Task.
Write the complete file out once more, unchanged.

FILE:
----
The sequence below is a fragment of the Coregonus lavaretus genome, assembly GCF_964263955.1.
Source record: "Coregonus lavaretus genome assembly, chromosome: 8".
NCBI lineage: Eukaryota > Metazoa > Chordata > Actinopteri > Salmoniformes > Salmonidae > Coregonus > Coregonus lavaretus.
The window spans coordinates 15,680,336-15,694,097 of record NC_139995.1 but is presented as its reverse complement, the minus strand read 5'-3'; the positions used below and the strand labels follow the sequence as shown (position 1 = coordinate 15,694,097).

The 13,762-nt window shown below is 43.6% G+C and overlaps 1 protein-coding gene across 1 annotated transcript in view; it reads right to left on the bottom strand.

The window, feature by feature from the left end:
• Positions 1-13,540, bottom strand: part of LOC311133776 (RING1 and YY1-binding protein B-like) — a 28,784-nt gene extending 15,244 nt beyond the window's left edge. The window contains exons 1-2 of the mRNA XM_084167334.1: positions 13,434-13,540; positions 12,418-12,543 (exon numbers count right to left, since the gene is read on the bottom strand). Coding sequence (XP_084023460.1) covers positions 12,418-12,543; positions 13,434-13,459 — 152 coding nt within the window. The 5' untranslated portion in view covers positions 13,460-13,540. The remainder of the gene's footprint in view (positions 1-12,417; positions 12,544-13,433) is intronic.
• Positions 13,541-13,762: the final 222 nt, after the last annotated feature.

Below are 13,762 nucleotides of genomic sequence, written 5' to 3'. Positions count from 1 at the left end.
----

The sequence below is a fragment of the Coregonus lavaretus genome, assembly GCF_964263955.1.
Source record: "Coregonus lavaretus genome assembly, chromosome: 8".
NCBI lineage: Eukaryota > Metazoa > Chordata > Actinopteri > Salmoniformes > Salmonidae > Coregonus > Coregonus lavaretus.
The window spans coordinates 15,680,336-15,694,097 of record NC_139995.1 but is presented as its reverse complement, the minus strand read 5'-3'; the positions used below and the strand labels follow the sequence as shown (position 1 = coordinate 15,694,097).

The 13,762-nt window shown below is 43.6% G+C and overlaps 1 protein-coding gene across 1 annotated transcript in view; it reads right to left on the bottom strand.

The window, feature by feature from the left end:
• Positions 1-13,540, bottom strand: part of LOC311133776 (RING1 and YY1-binding protein B-like) — a 28,784-nt gene extending 15,244 nt beyond the window's left edge. The window contains exons 1-2 of the mRNA XM_084167334.1: positions 13,434-13,540; positions 12,418-12,543 (exon numbers count right to left, since the gene is read on the bottom strand). Coding sequence (XP_084023460.1) covers positions 12,418-12,543; positions 13,434-13,459 — 152 coding nt within the window. The 5' untranslated portion in view covers positions 13,460-13,540. The remainder of the gene's footprint in view (positions 1-12,417; positions 12,544-13,433) is intronic.
• Positions 13,541-13,762: the final 222 nt, after the last annotated feature.

Below are 13,762 nucleotides of genomic sequence, written 5' to 3'. Positions count from 1 at the left end.